Traditionally, May is a month that can go a lot of ways. Most of the fish are still shallow and are either post spawn or still spawning. Some fish are late spawners and there are a lot more bass than people realize that spawn more than one time. This is a time of year when the bass have had two or three months of pretty tough fishing pressure and they get just a little bit hard to catch.
With the right weather conditions—say a good, cloudy day—you could probably catch them on a top-water or buzz bait, but most of the time May is when I like to settle down with a soft plastic lure on a shaky head or a Texas-rigged 5-inch Shaky Worm and fish around shallow cover. Fishing objects in two to six feet of water that other people can’t see or don’t want to take the time to feel around can product a lot of fish.
This time of year, bass can get a little gun shy, especially is the water is not muddy, so you need to make long casts to them. That’s why the Shaky Worm on a Texas rig with a 3/16-ounce weight works so well, because you can fire that thing 25 yards out from the boat and fish it around objects and feel for things that you can’t see.
A Carolina rig can be good for this, too, using a 4-inch lizard. But whatever you use, the key here is to fish slowly. You can’t get in too big of a hurry. If you’re running objects that you can see, that’s one thing, but fishing a lot of side points and tips of little flat points where fish traditionally spawn late or hole up after the spawn requires you to slow down and really hunt those areas. You may have to pick a point apart to find that key stump or rock where the fish are laying this time of year.
To do this, I like to use a shaky head jig with a 1/6- or 3/32-ounce head, which is a pretty light, little head, and put it on 6-pound line. I use a 6-foot, 6-inch medium-fast spinning rod and an Abu Garcia Cardinal 704LX reel. This reel has a 5:1 retrieve ratio which is excellent for handling fluorocarbon line. I fish that little shaky head like I do a Texas rig: cast it towards a dark spot or a shadow and let it fall to the bottom. If nothing gets it on the way down, I will pick it up and shake it a little bit and let it freefall back to the bottom; pick it up and move it a little bit and repeat the process. Usually by then I’ve covered that area where I think that a bass is going to be and I will reel it in and fire it out towards another section.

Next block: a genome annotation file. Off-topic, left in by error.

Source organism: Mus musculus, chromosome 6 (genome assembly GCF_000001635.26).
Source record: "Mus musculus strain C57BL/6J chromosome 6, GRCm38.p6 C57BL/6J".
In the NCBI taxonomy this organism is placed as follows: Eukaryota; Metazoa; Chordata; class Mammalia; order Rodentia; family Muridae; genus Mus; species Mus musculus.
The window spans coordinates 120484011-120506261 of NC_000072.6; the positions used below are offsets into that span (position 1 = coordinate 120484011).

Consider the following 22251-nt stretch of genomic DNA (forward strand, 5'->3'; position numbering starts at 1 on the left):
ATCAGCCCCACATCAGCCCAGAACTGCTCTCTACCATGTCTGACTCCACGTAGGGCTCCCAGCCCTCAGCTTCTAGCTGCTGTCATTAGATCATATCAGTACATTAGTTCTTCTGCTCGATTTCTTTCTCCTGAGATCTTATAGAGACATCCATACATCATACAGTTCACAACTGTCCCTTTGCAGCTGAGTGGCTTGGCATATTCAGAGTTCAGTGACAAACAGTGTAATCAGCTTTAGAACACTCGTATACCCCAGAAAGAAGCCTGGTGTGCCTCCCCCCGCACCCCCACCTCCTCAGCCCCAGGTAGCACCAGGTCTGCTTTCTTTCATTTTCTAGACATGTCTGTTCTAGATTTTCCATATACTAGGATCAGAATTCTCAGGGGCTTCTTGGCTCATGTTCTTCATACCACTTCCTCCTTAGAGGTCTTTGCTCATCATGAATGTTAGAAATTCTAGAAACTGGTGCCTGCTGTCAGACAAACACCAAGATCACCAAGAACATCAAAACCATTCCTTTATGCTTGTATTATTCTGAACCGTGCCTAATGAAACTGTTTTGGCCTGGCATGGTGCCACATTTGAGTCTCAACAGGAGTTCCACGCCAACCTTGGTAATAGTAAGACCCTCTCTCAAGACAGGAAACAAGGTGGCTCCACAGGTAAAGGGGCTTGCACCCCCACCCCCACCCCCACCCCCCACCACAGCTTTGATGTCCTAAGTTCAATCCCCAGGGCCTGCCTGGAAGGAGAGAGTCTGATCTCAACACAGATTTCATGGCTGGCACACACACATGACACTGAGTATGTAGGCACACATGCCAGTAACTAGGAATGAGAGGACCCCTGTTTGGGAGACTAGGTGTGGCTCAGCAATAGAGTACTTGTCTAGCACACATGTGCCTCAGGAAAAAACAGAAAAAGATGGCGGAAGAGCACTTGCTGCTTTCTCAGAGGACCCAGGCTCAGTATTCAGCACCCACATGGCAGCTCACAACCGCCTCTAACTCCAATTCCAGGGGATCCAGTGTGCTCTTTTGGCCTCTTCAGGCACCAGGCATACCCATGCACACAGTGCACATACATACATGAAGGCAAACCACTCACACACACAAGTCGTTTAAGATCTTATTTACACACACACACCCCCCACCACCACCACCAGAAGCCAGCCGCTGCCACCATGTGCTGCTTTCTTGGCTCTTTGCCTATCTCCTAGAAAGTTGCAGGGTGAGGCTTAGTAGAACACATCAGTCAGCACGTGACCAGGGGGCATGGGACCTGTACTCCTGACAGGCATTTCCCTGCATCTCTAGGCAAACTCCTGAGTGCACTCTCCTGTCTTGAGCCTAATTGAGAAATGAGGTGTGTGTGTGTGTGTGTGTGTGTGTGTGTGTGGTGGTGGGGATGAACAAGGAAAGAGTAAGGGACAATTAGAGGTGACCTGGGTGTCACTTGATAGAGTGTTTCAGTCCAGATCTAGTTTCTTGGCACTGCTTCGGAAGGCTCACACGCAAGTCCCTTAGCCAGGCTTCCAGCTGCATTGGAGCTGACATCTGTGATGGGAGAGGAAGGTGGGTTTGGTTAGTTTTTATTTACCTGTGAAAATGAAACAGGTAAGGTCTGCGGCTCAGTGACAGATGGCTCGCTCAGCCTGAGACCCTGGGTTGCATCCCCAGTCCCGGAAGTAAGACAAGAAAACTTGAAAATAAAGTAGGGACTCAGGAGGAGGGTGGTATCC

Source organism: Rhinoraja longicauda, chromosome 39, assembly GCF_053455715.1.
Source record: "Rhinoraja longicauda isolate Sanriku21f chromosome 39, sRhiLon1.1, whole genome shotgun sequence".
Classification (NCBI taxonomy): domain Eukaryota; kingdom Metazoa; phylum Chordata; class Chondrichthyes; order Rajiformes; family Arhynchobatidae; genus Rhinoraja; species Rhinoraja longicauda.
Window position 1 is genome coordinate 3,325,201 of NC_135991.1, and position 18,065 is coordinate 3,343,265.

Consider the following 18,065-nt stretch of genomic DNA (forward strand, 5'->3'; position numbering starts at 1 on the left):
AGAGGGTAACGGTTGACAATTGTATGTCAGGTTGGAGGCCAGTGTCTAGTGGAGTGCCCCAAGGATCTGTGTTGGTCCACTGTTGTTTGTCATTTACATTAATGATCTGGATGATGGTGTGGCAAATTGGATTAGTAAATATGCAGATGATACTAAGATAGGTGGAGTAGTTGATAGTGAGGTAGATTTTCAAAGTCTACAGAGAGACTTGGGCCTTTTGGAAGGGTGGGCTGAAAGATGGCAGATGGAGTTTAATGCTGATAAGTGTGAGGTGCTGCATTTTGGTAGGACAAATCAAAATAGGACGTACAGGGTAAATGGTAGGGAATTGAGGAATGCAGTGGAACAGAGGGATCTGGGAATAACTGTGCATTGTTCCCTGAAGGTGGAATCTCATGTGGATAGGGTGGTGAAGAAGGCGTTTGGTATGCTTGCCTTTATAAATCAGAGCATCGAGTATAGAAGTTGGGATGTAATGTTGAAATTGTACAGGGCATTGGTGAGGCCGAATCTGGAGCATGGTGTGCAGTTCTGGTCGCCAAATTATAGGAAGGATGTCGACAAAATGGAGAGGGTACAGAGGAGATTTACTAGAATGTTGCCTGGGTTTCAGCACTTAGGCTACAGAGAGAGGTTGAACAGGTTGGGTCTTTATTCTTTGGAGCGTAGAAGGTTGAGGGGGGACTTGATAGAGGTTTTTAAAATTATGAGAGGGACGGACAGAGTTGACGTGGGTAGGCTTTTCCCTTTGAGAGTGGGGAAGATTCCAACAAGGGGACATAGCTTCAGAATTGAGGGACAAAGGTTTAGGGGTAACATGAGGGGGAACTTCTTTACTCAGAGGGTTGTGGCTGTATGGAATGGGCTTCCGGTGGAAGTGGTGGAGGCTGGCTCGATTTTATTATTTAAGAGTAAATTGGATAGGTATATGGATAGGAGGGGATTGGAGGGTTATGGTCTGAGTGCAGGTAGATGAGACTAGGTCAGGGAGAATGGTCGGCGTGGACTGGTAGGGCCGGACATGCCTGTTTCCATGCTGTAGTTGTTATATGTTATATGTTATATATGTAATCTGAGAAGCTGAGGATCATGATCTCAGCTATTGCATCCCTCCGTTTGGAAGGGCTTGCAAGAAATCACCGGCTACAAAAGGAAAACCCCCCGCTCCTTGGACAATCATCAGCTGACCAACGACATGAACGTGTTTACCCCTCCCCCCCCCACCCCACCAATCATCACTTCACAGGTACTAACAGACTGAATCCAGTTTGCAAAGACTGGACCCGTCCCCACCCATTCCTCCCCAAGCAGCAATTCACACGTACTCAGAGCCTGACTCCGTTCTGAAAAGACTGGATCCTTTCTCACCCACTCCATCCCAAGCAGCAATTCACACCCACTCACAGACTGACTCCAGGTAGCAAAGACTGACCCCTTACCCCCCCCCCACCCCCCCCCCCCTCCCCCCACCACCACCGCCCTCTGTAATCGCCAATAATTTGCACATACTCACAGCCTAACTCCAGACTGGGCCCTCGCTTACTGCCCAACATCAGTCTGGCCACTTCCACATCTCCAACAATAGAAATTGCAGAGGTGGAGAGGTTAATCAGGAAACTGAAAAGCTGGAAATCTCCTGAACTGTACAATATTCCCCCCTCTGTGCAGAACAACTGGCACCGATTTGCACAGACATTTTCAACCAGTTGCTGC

When I use a Texas rig for this, it is usually to fish areas of heavier cover like a big laydown tree with a lot of limbs on it. I make long casts around the edge and over limbs and pick the laydown apart because I can get away with heavier line like 14-pound Trilene 100% Fluorocarbon. For Texas rigs, I use a 6-foot, 6-inch medium-fast casting rod because it has the right action to make the bait crawl over the limbs to keep from getting hung up. Also, this rod handles 12- and 14-pound line so much better than a heavy-action rod. You can also cast further with the extra tip action, plus you have the ability to feel the fish better. I use reel with a 6:1 retrieve ratio, so when a bass gets hooked, I can hit it hard and wind fast to pull its head away from whatever cover it might be headed towards. If it runs towards the boat, I’ve got plenty of retrieve speed to keep up with it.
Another place to look for fish after the spawn is around boat docks. For shallow docks in six feet of water or less, I will throw the 1/16- or 3/32-ounce shaky head. If the dock is in eight to 10 feet of water, I will use an 1/8-ounce head and skip it back in to the dark holes and shadows trying to get the bait into places that other people can’t. Once you get the bait under there, just let it fall. If there is a bass under there, then 99 percent of the time, it will eat the bait on the way down.
If the fish are still spawning, you’ll want to hit every post on the walkway. But if they are in the shade, you can pattern them quickly. If you get bit in the walkway shade, the chances are pretty good that there will be another bass on the next dock in pretty much the same place. Once you fish a few docks and figure out where they are going to be, you can speed up and cover a lot more territory.
When it comes to selecting lure colors, I always fish lure colors based on where I am, but in May I usually throw something like watermelon or green pumpkin. Early in the year I like black, but in May it’s definitely green shades. If I think the fish are still bedding, if they’re bumping the bait and dropping it or hitting it and running with it, I will spike my bait with a chartreuse tail by dipping it in dye. You will catch a lot more fish with a dyed tail in the spring when they’re spawning—Kentuckys and smallmouths love a bait with a chartreuse tail.